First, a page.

I was recently listening to the Acts 29/Gospel Coalition podcast, Churches Planting Churches, where my brother Matt Chandler was sharing about his new book, Take Heart, Christian Courage in the Age of Unbelief. You can listen to the episode here. What struck me was their conversation related to hospitality and its importance to engaging people with the gospel in our day. I could not agree more.
Throughout my evangelistic work on college campuses, planting churches, and helping Christians think through a thoughtfully engaged witness, I have been shocked by how little time followers of Jesus spend with non-Christians. Chandlers recommendation, along with others like Tim Chester’s A Meal with Jesus, is to open our home and dinner tables to be with those who need the gospel. Again, just a hearty amen for hearty meals with Jesus and non-Christian friends. I would even say we need to not simply invite folks to our homes but spend time other’s spaces as well.
Matt also commented on something that led me to ask a specific question. He made a mentioned in passing that presuppostional apologetics is perhaps a less useful methodology today for reaching out to others when compared to the practice of hospitality. I have no bone to pick with this, nor do I desire to discuss apologetic methodology in this post (I explain those here), but I did ask the question: What is the place of apologetics in the life of the church?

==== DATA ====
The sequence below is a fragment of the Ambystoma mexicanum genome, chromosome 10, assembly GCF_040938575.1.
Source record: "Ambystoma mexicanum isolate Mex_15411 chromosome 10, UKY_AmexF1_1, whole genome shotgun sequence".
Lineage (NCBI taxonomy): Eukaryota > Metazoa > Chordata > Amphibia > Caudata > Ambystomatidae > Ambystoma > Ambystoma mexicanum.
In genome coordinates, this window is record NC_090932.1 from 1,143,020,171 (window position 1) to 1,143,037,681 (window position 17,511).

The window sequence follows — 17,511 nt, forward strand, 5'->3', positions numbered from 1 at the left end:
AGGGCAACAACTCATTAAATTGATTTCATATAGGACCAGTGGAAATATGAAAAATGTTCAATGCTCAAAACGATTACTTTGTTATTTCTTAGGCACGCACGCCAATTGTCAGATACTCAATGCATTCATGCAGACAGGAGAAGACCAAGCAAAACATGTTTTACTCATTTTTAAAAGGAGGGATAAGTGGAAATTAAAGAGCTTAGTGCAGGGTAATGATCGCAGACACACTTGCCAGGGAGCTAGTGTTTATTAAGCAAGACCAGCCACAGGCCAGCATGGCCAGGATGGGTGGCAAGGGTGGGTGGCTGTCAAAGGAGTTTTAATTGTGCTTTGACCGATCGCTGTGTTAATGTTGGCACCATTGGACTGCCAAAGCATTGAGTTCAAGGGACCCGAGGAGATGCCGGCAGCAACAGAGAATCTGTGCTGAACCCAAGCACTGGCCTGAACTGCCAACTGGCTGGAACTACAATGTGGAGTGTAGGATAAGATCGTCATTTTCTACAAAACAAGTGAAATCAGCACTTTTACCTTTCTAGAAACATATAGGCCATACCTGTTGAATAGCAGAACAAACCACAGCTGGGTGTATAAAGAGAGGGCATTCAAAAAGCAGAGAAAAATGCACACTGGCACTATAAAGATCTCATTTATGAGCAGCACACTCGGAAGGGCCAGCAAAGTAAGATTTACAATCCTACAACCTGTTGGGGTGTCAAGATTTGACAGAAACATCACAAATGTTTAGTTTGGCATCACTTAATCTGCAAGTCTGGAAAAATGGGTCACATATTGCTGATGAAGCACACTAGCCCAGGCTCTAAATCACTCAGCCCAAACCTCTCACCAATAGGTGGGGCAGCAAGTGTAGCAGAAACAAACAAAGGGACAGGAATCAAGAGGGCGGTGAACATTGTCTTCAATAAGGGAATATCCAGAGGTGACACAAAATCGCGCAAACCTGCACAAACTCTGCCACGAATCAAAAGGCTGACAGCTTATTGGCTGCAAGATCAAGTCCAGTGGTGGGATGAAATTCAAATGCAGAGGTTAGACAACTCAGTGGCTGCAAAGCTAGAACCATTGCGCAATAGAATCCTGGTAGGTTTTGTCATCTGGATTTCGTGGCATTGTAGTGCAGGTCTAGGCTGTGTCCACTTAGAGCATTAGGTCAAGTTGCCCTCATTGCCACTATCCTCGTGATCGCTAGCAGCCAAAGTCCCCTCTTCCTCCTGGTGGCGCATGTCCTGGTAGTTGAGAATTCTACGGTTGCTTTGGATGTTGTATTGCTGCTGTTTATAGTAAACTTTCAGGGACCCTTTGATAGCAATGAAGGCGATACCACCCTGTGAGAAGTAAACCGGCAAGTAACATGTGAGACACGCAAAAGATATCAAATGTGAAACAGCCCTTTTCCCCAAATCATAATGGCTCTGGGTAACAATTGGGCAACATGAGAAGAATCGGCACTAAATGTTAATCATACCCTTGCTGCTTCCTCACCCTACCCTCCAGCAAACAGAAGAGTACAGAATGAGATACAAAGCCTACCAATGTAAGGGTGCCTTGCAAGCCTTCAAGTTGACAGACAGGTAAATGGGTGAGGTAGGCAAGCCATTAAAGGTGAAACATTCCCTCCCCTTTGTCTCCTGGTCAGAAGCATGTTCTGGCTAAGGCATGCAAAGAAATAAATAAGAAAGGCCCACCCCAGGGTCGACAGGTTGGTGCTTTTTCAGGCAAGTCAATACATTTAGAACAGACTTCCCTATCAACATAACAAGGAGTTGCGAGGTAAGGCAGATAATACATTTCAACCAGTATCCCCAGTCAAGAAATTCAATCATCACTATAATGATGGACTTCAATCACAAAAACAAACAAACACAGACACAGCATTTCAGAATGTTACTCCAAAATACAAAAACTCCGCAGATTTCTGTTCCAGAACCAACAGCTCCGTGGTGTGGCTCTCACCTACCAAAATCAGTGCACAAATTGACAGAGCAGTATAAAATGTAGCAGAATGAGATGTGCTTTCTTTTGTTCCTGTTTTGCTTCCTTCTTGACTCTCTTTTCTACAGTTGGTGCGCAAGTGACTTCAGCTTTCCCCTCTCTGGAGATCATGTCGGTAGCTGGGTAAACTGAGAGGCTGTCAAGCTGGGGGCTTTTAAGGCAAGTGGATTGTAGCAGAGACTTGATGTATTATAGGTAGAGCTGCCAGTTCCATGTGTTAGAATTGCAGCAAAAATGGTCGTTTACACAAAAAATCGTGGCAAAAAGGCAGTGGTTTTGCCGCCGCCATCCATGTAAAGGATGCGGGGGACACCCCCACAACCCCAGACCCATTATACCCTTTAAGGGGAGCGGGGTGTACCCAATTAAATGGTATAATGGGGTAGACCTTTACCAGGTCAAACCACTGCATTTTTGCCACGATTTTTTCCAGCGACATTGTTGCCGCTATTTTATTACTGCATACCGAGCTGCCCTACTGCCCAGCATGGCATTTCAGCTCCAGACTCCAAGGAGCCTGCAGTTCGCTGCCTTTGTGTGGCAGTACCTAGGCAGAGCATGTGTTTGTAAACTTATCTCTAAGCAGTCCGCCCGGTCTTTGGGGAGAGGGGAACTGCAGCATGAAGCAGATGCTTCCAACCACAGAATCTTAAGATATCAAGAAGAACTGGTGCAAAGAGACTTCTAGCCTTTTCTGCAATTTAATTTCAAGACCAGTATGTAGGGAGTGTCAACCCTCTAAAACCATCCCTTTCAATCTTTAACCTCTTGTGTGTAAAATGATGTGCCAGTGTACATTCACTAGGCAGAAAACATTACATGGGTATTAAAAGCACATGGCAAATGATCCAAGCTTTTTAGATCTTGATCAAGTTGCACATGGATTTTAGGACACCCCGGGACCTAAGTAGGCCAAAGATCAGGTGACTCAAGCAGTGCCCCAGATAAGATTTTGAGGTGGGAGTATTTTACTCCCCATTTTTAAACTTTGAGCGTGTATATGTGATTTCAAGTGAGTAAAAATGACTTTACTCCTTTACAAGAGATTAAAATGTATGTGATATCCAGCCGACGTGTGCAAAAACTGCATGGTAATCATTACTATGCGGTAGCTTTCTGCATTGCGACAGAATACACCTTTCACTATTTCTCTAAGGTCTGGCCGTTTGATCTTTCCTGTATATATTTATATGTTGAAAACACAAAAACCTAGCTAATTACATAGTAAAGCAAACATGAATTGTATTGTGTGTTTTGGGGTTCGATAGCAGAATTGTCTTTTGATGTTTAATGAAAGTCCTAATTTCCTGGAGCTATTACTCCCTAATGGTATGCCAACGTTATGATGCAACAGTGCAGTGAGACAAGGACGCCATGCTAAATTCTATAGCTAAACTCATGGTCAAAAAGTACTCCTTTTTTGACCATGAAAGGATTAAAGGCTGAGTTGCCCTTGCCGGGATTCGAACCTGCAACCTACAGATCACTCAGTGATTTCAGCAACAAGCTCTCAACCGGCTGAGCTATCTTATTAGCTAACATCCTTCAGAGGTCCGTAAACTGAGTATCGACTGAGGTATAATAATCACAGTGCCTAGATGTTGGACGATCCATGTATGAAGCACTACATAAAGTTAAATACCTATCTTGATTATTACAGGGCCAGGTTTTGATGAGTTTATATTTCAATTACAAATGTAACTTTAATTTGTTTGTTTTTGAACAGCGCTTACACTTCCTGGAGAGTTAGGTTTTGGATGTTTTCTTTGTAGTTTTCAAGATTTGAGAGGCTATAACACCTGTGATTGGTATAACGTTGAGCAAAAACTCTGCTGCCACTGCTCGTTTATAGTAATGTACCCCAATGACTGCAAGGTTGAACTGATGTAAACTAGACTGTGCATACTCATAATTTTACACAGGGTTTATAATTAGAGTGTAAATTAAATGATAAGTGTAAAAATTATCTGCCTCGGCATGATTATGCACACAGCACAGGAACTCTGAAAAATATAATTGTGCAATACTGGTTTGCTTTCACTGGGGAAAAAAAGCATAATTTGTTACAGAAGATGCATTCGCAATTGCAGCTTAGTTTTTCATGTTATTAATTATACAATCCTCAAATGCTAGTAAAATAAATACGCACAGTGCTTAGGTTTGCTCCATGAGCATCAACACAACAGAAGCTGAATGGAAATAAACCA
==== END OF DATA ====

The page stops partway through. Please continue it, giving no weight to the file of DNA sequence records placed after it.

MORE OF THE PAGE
I am currently wrapping up an almost two-decade Master of Divinity degree in Applied Apologetics. I have engaged my course work here and there over many years while staying engaged in a full time ministry that seeks to engage lost people with the gospel. I think quite a bit about what myself and others might need to be effective witnesses in our current cultural milieu. What I have found fascinating is that the way that Apologetics can be practiced and the way it is taught academically are many times very different. Let me explain.
Apologetics As Often Taught
As an academic discipline, Apologetics, in many cases, is taught by beginning a deep dive engagement with the question of Faith and Reason. There are even books with this exact title. What can we know by faith? What can we know by reason and thinking? How do we relate philosophy and revelation/scripture? How does reasoning serve theology and confirming Christian truth claims? Or can it do so at all? etc. etc. The way one philosophically and theologically resolves all these Faith/Reason puzzles usually lands someone in a camp of apologetic methodology.
The classical apologist seeking to use reason to prove things about God and Christian truth and the presuppositionalist engaging with others to show them indirectly that their worldview makes no sense without God or even on its own terms. Once you land in a methodological camp, then you “do apologetics” either by making arguments, giving answers, building a case for faith, or helping someone else to see the truth of the Gospel in light of their own worldview bankruptcy. You then use apologetics as a tool in witness and evangelism. You might look at this whole enterprise in the following way:
In the Scripture, the primary text that calls us to give an apologetic is 1 Peter 3:15. I’ll give you the surrounding verses here for context: